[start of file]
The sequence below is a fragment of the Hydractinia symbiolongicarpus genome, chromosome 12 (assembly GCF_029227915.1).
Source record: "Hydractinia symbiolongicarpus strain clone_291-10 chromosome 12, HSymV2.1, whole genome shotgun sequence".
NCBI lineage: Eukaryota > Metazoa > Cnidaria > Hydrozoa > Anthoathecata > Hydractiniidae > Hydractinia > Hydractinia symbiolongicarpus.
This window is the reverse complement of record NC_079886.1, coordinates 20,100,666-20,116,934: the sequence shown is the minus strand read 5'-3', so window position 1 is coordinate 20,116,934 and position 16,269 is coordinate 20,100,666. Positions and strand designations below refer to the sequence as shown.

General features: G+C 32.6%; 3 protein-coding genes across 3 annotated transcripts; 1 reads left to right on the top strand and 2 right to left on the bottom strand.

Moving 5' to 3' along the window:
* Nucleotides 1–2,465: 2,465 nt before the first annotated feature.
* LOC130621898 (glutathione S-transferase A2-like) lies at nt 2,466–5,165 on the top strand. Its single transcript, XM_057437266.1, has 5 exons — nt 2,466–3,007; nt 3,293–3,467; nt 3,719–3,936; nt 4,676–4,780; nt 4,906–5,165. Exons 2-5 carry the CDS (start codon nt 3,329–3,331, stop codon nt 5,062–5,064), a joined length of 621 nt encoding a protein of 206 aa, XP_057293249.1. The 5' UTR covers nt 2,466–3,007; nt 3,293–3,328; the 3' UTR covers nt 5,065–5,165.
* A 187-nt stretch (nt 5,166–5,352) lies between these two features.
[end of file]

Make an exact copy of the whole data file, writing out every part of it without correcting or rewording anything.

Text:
The sequence below is a fragment of the Hydractinia symbiolongicarpus genome, chromosome 12 (assembly GCF_029227915.1).
Source record: "Hydractinia symbiolongicarpus strain clone_291-10 chromosome 12, HSymV2.1, whole genome shotgun sequence".
NCBI lineage: Eukaryota > Metazoa > Cnidaria > Hydrozoa > Anthoathecata > Hydractiniidae > Hydractinia > Hydractinia symbiolongicarpus.
This window is the reverse complement of record NC_079886.1, coordinates 20,100,666-20,116,934: the sequence shown is the minus strand read 5'-3', so window position 1 is coordinate 20,116,934 and position 16,269 is coordinate 20,100,666. Positions and strand designations below refer to the sequence as shown.

General features: G+C 32.6%; 3 protein-coding genes across 3 annotated transcripts; 1 reads left to right on the top strand and 2 right to left on the bottom strand.

Moving 5' to 3' along the window:
* Nucleotides 1–2,465: 2,465 nt before the first annotated feature.
* LOC130621898 (glutathione S-transferase A2-like) lies at nt 2,466–5,165 on the top strand. Its single transcript, XM_057437266.1, has 5 exons — nt 2,466–3,007; nt 3,293–3,467; nt 3,719–3,936; nt 4,676–4,780; nt 4,906–5,165. Exons 2-5 carry the CDS (start codon nt 3,329–3,331, stop codon nt 5,062–5,064), a joined length of 621 nt encoding a protein of 206 aa, XP_057293249.1. The 5' UTR covers nt 2,466–3,007; nt 3,293–3,328; the 3' UTR covers nt 5,065–5,165.
* A 187-nt stretch (nt 5,166–5,352) lies between these two features.